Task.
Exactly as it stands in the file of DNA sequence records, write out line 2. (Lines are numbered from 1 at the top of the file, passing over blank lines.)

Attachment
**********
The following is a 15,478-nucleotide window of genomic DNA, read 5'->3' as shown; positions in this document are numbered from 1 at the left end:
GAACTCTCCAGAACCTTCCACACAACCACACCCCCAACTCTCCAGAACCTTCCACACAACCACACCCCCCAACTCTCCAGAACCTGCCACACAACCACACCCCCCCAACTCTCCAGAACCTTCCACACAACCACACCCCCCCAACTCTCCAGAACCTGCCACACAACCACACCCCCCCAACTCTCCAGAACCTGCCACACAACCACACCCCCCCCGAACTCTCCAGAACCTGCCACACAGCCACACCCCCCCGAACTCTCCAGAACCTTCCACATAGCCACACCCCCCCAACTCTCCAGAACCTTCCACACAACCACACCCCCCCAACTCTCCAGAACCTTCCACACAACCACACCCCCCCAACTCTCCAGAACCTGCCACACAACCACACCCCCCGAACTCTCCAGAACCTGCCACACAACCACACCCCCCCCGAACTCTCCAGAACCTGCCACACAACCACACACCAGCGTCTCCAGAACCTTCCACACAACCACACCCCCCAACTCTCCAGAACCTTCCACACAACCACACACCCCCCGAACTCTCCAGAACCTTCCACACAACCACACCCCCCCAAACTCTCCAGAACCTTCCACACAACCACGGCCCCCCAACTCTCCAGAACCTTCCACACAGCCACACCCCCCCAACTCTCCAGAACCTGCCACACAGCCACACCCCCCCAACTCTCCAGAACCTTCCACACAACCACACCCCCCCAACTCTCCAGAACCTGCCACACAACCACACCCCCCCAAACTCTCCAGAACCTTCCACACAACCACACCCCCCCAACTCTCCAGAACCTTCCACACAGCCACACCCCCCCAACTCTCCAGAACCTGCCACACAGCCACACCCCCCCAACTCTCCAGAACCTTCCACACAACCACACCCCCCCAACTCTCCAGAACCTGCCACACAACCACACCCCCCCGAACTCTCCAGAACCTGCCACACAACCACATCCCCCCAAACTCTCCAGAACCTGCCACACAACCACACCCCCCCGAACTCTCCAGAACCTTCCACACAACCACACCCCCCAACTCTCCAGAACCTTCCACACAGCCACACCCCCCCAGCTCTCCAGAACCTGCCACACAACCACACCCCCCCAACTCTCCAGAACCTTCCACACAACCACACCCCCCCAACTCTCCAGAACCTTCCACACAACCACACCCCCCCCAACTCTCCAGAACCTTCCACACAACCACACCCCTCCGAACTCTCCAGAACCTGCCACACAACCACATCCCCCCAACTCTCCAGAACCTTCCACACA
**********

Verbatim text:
GAACTCTCCAGAACCTTCCACACAACCACACCCCCAACTCTCCAGAACCTTCCACACAACCACACCCCCCAACTCTCCAGAACCTGCCACACAACCACACCCCCCCAACTCTCCAGAACCTTCCACACAACCACACCCCCCCAACTCTCCAGAACCTGCCACACAACCACACCCCCCCAACTCTCCAGAACCTGCCACACAACCACACCCCCCCCGAACTCTCCAGAACCTGCCACACAGCCACACCCCCCCGAACTCTCCAGAACCTTCCACATAGCCACACCCCCCCAACTCTCCAGAACCTTCCACACAACCACACCCCCCCAACTCTCCAGAACCTTCCACACAACCACACCCCCCCAACTCTCCAGAACCTGCCACACAACCACACCCCCCGAACTCTCCAGAACCTGCCACACAACCACACCCCCCCCGAACTCTCCAGAACCTGCCACACAACCACACACCAGCGTCTCCAGAACCTTCCACACAACCACACCCCCCAACTCTCCAGAACCTTCCACACAACCACACACCCCCCGAACTCTCCAGAACCTTCCACACAACCACACCCCCCCAAACTCTCCAGAACCTTCCACACAACCACGGCCCCCCAACTCTCCAGAACCTTCCACACAGCCACACCCCCCCAACTCTCCAGAACCTGCCACACAGCCACACCCCCCCAACTCTCCAGAACCTTCCACACAACCACACCCCCCCAACTCTCCAGAACCTGCCACACAACCACACCCCCCCAAACTCTCCAGAACCTTCCACACAACCACACCCCCCCAACTCTCCAGAACCTTCCACACAGCCACACCCCCCCAACTCTCCAGAACCTGCCACACAGCCACACCCCCCCAACTCTCCAGAACCTTCCACACAACCACACCCCCCCAACTCTCCAGAACCTGCCACACAACCACACCCCCCCGAACTCTCCAGAACCTGCCACACAACCACATCCCCCCAAACTCTCCAGAACCTGCCACACAACCACACCCCCCCGAACTCTCCAGAACCTTCCACACAACCACACCCCCCAACTCTCCAGAACCTTCCACACAGCCACACCCCCCCAGCTCTCCAGAACCTGCCACACAACCACACCCCCCCAACTCTCCAGAACCTTCCACACAACCACACCCCCCCAACTCTCCAGAACCTTCCACACAACCACACCCCCCCCAACTCTCCAGAACCTTCCACACAACCACACCCCTCCGAACTCTCCAGAACCTGCCACACAACCACATCCCCCCAACTCTCCAGAACCTTCCACACA